Communication is key to a good client/designer relationship and I find that everybody appreciates a good update on how their project is going.

2pm – 5pm – Architectural Draughting

A photo of a poorly designed roof that we will redesign.
A photo of a poorly designed roof that we will redesign.
On my trip to London, I spotted a Mansard Roof design, similar to that planned for a client in Henley.  I took the opportunity to take a snap to show the client.
On my trip to London, I spotted a Mansard Roof design, similar to that planned for a client in Henley. I took the opportunity to take a snap to show the client.

Thursday

8am – 12 noon– Meet with interior designer in Harrods Department store to discuss the upcoming installation of a menswear brand that I have been looking after for the last few years.

On my trip to London, I spotted a Mansard Roof design, similar to that planned for a client in Henley. I took the opportunity to take a snap to show the client.

1 pm – 2pm – Conduct a condition survey as part of a Party Wall Award in Iver.

2pm – 5pm - Architectural Draughting

Friday

7am – 10 am – Emails and general admin tasks.

10am – 12 noon – Work on RICS (Royal Institute of Chartered Surveyors) chartered membership application. To gain Chartership into the RICS, all surveyors must go through an Assessment of Professional Competence (the APC). A lot of work goes into evidencing the work I do and there is plenty of study to do for the interview stage of the assessment.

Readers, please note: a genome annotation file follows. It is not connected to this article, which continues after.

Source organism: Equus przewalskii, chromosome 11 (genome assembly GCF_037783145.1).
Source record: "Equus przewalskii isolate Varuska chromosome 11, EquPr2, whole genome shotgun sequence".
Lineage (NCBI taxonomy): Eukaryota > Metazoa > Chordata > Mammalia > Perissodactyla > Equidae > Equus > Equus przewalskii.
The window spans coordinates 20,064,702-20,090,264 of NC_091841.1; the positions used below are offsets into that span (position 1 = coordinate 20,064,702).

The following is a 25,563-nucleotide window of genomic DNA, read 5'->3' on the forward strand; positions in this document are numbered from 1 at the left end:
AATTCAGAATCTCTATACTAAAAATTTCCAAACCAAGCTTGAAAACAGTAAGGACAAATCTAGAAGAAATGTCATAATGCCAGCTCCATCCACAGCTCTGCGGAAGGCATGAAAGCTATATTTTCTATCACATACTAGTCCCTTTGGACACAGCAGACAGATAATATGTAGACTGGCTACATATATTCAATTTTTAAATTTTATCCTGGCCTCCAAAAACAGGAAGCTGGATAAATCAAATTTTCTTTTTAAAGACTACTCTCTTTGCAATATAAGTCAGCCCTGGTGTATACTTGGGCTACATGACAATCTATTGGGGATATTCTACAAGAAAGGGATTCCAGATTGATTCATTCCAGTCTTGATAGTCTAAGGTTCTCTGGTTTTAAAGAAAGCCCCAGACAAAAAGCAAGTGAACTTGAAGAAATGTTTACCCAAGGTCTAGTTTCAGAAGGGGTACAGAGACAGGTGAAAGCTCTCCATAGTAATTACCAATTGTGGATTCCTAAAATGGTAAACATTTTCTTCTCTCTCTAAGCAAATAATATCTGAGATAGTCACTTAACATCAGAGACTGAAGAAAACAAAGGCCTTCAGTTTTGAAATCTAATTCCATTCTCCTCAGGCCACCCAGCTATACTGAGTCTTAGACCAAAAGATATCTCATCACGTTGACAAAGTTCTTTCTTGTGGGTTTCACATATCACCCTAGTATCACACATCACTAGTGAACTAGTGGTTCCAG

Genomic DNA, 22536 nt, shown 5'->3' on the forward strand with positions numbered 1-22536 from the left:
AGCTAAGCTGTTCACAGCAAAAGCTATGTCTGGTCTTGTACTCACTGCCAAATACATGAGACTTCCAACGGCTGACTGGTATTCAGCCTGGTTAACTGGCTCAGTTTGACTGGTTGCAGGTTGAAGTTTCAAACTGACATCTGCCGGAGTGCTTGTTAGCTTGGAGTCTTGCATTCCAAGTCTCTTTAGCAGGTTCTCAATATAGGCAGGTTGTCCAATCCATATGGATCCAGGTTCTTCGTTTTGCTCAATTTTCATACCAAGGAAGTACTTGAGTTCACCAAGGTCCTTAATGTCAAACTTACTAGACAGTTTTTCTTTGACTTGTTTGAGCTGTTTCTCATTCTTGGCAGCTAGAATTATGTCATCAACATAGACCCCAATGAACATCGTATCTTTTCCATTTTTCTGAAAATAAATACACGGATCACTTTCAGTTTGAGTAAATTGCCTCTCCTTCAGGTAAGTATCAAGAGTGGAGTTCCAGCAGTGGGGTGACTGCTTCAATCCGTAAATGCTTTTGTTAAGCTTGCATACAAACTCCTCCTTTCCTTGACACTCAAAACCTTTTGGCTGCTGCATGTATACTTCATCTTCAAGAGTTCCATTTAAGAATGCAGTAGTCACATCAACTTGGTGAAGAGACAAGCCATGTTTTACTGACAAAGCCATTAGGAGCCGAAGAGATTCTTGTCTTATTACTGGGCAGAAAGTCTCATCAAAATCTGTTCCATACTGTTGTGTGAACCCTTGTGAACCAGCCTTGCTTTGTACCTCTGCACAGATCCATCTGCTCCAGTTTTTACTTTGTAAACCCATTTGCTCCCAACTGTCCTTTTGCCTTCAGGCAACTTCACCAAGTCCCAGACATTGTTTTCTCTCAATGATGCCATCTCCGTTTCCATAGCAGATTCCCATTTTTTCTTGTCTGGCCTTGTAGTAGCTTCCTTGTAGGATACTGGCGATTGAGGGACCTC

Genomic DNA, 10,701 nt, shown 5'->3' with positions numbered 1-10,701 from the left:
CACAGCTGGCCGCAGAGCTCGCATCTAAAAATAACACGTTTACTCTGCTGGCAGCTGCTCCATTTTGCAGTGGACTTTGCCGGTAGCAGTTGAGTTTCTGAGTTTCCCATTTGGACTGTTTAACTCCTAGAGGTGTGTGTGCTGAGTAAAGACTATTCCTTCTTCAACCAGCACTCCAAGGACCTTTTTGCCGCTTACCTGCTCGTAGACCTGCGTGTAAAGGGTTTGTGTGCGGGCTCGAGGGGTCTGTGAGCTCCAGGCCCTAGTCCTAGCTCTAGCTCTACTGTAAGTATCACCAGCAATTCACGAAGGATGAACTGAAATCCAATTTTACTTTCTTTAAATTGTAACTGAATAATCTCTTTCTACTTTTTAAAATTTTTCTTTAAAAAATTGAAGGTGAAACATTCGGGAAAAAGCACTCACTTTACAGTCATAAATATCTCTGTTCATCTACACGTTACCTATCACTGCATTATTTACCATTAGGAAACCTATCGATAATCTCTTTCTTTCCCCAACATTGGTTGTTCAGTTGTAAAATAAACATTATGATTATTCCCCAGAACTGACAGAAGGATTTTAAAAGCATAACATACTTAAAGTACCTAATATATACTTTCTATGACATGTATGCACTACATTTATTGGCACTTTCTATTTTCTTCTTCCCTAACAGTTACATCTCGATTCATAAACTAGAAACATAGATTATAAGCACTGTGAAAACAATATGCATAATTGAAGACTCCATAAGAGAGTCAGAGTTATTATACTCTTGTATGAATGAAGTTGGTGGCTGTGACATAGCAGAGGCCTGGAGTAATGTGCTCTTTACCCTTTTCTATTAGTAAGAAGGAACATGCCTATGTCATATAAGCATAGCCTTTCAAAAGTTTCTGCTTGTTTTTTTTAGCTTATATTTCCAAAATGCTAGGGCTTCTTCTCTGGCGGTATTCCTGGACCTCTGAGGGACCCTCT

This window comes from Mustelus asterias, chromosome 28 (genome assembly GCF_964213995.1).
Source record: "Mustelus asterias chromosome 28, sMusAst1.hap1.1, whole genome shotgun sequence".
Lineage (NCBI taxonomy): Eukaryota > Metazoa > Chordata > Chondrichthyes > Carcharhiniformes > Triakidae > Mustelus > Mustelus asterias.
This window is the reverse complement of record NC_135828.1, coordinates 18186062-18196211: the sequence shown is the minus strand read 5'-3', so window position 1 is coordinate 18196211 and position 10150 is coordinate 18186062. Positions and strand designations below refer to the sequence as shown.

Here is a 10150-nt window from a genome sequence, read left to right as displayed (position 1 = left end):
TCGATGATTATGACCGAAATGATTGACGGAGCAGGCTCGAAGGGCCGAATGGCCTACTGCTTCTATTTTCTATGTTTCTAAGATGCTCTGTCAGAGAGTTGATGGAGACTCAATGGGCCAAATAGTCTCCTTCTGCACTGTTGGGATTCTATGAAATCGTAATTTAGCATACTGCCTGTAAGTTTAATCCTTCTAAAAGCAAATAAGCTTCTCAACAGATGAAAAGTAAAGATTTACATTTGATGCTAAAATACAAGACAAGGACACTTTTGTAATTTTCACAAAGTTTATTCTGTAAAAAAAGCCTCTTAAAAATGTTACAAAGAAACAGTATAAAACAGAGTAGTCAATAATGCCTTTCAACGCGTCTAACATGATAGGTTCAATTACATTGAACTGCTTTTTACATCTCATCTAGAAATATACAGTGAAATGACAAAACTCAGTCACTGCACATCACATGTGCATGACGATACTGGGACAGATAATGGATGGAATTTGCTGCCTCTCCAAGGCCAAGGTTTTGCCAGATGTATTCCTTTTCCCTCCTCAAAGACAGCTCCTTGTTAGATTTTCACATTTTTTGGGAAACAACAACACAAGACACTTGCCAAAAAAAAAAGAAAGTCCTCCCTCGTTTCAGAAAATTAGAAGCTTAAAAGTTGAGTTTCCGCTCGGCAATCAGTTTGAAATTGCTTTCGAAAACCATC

1pm – 2pm – Work on CIAT membership application (Chartered Institute of Architectural Technologist). Similar to the RICS membership, I work to evidence my experience through the work I carry out on a daily basis.

2pm – 5pm – Webinars and CPD (Continual Professional Development), this includes online lectures, researching new construction technologies or keeping up to date with new planning policies. It is important to me to keep up to date with new innovations in the world of construction.

3D Layouts help everybody visualise a proposed layout
3D Layouts help everybody visualise a proposed layout

Why I love my job?

I love my job as it is so varied. On a typical day where I have many video meetings, I could speak with 4-5 different people, from different walks of life, with different requirements. I am a problem solver and the challenge of meeting the requirement of the different clients is difficult to achieve. I find it very satisfying when I succeed in meeting a challenging brief.

What don’t I love about my job?

I often have to inform clients that the home development that they have been designing for years is outside of their reach. This may be because of planning restraints, budget constraints or for various other reasons. We really challenge the clients to give us an accurate design brief so we fully understand the requirements. We may have to let them know that their original idea is not feasible, whilst giving them alternative solutions to meet their requirements.

I sometimes advise clients not to progress with any designs as their requirements will not be met either way. Or the compromise would be too great in my opinion.

Ultimately, I enjoy helping people obtain the home they want and if I’m brutally honest, I like being the guy who is credited with solving the design puzzle. When those two things don’t happen, it’s not much fun.

Posted on April 8th 2021